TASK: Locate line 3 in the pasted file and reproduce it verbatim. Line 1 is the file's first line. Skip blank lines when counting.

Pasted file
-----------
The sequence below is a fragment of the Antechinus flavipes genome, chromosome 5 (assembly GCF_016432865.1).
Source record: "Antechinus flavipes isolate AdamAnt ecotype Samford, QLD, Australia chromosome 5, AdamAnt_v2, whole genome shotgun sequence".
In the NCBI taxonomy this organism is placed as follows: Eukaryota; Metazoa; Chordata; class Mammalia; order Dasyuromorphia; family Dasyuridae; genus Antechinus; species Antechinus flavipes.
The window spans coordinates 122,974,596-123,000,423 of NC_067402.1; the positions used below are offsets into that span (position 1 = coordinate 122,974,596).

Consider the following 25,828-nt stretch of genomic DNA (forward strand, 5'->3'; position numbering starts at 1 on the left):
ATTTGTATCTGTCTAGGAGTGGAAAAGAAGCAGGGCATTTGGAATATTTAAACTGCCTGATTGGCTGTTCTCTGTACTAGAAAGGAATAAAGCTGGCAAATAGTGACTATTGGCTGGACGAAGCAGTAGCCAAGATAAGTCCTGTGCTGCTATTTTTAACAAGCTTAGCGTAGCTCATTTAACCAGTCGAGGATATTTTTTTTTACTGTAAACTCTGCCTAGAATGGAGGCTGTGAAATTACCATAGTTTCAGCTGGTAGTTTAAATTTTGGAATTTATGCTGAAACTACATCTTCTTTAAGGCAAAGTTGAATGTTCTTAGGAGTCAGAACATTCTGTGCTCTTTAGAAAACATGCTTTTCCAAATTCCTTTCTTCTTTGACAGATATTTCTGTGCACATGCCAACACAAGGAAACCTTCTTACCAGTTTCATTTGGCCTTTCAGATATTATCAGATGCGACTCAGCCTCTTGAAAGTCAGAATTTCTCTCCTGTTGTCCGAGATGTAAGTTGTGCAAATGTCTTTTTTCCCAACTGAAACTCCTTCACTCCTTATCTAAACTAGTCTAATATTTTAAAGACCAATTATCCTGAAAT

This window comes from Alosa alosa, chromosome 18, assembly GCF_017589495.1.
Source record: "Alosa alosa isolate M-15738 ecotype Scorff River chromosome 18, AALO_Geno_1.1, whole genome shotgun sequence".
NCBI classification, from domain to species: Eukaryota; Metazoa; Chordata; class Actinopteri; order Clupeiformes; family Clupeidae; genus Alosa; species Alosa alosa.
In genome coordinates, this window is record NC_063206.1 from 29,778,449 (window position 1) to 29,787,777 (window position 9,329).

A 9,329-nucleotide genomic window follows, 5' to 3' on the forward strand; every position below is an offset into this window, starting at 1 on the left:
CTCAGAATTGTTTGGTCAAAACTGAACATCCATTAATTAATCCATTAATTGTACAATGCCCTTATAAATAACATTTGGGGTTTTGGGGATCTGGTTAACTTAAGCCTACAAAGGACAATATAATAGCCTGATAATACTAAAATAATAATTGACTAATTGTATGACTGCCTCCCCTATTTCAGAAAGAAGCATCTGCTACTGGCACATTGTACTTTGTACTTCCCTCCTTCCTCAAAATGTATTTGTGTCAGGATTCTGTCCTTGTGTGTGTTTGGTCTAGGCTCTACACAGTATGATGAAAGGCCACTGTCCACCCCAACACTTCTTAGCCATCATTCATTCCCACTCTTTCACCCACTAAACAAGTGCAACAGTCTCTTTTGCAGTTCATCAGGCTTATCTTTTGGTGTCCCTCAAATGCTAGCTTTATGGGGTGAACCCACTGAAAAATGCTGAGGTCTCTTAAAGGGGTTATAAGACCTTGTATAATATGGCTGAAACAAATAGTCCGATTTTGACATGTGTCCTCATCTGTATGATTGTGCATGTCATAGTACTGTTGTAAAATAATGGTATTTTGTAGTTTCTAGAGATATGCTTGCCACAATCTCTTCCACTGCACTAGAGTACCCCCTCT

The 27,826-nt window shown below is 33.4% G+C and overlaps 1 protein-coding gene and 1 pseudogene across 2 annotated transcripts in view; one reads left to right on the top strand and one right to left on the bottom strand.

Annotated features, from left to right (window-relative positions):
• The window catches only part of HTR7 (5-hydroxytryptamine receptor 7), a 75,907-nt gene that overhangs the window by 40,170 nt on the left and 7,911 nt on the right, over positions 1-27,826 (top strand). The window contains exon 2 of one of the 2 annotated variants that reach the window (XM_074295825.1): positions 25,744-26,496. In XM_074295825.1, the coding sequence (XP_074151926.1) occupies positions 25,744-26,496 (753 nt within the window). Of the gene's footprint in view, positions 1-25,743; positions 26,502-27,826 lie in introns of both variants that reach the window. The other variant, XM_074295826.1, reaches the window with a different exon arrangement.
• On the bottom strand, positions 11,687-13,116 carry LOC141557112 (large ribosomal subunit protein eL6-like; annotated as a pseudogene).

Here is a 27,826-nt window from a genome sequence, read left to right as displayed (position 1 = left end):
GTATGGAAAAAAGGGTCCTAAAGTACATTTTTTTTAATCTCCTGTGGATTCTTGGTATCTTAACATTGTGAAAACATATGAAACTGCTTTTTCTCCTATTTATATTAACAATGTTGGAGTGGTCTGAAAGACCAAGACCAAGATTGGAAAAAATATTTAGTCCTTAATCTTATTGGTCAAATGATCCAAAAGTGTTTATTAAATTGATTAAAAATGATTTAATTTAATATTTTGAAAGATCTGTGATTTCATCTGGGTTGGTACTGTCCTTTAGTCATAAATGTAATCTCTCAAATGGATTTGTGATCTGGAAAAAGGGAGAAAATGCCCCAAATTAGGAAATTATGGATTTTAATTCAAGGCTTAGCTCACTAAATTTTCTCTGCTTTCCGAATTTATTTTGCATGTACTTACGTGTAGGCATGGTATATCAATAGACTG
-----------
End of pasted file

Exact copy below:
In the NCBI taxonomy this organism is placed as follows: Eukaryota; Metazoa; Chordata; class Mammalia; order Dasyuromorphia; family Dasyuridae; genus Antechinus; species Antechinus flavipes.